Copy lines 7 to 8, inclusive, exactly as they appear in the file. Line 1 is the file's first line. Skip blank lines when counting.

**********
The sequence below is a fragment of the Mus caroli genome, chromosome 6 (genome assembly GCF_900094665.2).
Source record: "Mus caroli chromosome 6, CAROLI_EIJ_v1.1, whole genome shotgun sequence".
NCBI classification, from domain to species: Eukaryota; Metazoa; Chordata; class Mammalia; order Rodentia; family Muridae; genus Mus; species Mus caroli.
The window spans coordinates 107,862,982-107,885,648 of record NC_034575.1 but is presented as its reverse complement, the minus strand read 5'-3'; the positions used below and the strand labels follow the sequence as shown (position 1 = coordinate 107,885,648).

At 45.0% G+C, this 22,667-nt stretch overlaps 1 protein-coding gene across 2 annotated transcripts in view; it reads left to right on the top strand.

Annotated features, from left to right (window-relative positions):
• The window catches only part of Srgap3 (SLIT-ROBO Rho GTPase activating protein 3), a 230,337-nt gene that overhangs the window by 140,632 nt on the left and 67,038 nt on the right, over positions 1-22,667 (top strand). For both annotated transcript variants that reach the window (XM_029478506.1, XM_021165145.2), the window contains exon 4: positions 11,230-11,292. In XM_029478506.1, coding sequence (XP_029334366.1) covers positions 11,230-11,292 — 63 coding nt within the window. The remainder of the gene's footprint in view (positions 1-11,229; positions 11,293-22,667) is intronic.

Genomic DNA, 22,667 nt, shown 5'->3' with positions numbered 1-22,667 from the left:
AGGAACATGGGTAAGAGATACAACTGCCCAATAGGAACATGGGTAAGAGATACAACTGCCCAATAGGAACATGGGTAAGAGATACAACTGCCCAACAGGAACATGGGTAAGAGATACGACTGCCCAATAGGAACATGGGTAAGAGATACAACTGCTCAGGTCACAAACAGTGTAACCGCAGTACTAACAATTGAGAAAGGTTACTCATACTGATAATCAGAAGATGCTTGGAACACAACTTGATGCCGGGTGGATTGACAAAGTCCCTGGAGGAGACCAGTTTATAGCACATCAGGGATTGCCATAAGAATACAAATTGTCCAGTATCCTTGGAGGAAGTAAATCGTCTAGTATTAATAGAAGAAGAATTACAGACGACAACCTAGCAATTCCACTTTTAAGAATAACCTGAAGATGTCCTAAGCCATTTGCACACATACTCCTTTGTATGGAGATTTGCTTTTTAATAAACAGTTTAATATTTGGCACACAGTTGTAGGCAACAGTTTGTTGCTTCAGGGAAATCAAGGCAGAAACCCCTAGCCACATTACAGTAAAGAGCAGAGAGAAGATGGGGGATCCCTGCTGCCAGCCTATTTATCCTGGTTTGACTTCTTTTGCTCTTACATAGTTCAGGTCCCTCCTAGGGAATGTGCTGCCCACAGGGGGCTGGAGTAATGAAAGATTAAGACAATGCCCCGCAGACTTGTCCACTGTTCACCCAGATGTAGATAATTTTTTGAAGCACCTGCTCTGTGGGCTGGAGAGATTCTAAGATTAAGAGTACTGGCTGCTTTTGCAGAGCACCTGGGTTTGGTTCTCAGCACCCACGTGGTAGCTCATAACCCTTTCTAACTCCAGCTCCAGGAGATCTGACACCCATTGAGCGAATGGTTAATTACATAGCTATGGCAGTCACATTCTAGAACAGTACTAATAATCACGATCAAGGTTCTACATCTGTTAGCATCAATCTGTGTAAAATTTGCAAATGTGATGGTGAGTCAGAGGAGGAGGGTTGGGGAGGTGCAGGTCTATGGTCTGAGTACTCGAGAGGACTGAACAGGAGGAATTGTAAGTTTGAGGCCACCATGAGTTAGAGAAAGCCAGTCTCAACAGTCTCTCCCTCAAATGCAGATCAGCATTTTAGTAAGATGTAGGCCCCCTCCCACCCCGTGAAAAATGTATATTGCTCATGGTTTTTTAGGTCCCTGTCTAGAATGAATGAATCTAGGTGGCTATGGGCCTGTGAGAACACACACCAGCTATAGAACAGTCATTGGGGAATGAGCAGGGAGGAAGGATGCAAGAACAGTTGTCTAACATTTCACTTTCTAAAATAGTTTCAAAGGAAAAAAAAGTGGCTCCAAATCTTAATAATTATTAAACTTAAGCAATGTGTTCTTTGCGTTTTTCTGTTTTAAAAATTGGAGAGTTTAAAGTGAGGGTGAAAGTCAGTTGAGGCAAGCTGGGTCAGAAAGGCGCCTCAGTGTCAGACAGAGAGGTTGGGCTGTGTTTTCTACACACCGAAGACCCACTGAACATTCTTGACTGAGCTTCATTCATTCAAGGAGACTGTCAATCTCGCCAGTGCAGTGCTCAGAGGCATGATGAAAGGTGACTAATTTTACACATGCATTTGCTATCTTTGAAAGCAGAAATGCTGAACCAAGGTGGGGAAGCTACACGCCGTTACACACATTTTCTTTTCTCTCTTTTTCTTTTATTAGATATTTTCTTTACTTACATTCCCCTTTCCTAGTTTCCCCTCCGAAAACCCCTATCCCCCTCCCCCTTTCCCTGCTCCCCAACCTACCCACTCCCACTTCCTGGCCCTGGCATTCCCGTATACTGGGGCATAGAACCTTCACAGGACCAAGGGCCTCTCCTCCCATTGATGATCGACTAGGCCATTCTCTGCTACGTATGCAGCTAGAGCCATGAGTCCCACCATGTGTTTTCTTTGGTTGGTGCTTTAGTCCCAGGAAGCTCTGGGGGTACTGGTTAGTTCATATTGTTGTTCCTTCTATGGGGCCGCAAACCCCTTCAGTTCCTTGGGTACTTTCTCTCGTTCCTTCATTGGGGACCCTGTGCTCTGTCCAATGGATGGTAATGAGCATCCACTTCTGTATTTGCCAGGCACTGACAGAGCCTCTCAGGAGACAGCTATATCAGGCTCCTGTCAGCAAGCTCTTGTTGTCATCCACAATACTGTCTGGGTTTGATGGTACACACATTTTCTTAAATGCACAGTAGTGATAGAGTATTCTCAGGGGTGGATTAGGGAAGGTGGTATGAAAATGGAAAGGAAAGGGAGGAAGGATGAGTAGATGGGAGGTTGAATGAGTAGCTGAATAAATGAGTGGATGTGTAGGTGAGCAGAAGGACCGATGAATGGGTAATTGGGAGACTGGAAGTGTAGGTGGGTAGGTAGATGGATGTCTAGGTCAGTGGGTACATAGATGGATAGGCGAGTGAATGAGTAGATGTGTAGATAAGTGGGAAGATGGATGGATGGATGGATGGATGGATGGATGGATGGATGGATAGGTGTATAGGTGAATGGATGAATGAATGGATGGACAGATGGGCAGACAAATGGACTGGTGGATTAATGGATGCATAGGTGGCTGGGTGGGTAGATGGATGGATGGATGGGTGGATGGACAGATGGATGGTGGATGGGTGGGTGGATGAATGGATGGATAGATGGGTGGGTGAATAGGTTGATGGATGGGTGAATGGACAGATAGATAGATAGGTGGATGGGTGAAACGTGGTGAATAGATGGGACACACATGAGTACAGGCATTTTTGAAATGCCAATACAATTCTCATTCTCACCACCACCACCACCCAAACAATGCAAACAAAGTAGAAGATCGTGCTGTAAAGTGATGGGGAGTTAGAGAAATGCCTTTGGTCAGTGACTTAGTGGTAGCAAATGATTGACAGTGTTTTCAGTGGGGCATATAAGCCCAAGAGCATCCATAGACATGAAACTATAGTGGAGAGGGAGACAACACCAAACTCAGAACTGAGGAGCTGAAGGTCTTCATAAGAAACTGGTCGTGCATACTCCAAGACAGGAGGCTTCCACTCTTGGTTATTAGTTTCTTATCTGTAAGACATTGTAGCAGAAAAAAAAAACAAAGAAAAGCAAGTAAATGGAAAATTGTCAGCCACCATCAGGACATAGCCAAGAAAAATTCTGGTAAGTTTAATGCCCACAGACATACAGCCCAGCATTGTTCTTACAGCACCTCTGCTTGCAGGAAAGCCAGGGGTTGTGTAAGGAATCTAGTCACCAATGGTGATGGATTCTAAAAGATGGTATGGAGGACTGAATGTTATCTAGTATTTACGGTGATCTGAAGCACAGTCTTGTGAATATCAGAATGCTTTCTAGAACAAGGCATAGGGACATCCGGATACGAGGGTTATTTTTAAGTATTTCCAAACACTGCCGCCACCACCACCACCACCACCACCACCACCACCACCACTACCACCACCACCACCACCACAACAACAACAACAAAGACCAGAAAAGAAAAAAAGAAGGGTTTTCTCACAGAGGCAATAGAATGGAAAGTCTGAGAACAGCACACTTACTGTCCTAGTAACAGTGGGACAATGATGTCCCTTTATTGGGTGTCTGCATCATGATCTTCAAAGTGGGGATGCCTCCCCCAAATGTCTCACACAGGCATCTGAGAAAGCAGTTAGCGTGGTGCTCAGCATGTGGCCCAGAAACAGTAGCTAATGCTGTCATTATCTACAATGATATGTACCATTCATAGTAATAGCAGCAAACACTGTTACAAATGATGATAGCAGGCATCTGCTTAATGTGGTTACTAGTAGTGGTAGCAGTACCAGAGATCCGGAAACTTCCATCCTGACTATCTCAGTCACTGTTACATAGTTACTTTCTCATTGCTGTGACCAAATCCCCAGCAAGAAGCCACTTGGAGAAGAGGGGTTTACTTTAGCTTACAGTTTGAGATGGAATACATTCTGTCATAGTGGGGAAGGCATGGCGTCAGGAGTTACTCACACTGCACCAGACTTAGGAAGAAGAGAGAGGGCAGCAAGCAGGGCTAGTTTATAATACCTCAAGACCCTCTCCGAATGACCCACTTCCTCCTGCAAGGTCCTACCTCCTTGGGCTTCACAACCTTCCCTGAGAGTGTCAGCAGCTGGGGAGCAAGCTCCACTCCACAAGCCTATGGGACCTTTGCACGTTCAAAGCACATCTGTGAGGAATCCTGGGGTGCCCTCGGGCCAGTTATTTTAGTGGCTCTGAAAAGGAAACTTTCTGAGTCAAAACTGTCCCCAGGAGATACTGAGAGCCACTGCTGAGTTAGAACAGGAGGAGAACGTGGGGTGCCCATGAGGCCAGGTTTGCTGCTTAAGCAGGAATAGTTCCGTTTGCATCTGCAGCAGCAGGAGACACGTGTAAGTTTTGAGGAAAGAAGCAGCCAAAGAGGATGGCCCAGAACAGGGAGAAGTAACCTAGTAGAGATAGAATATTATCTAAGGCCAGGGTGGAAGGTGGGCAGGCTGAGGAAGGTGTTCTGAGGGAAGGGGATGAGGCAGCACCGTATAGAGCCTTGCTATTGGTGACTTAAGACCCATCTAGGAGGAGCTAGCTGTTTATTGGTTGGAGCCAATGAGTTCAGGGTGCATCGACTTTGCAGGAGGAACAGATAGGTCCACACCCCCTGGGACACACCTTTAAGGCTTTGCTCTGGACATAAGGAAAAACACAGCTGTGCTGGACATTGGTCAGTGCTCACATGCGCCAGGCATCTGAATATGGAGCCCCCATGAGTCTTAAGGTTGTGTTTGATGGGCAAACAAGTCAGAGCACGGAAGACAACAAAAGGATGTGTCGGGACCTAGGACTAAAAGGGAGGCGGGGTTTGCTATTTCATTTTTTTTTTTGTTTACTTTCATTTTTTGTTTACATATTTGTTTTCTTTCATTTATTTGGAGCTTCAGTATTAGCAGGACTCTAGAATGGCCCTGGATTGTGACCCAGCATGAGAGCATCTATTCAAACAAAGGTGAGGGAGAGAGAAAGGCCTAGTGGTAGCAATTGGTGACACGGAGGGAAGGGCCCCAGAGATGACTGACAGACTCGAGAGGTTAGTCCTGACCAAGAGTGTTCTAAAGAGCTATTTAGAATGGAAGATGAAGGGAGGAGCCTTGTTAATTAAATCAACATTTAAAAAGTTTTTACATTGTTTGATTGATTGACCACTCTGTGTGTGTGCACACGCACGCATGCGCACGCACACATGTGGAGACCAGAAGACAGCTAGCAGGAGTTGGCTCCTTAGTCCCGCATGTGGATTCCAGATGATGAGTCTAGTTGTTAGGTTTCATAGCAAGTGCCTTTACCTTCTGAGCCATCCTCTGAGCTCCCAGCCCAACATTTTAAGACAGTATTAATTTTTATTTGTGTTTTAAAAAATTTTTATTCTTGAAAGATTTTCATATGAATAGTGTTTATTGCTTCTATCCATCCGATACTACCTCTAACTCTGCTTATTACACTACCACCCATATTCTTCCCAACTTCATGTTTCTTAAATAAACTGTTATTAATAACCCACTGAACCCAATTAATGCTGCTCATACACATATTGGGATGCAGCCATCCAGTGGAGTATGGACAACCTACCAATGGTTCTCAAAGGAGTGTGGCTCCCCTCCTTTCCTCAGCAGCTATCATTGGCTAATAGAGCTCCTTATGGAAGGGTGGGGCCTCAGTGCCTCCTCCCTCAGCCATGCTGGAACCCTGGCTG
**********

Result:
• The window catches only part of Srgap3 (SLIT-ROBO Rho GTPase activating protein 3), a 230,337-nt gene that overhangs the window by 140,632 nt on the left and 67,038 nt on the right, over positions 1-22,667 (top strand). For both annotated transcript variants that reach the window (XM_029478506.1, XM_021165145.2), the window contains exon 4: positions 11,230-11,292. In XM_029478506.1, coding sequence (XP_029334366.1) covers positions 11,230-11,292 — 63 coding nt within the window. The remainder of the gene's footprint in view (positions 1-11,229; positions 11,293-22,667) is intronic.

Genomic DNA, 22,667 nt, shown 5'->3' with positions numbered 1-22,667 from the left: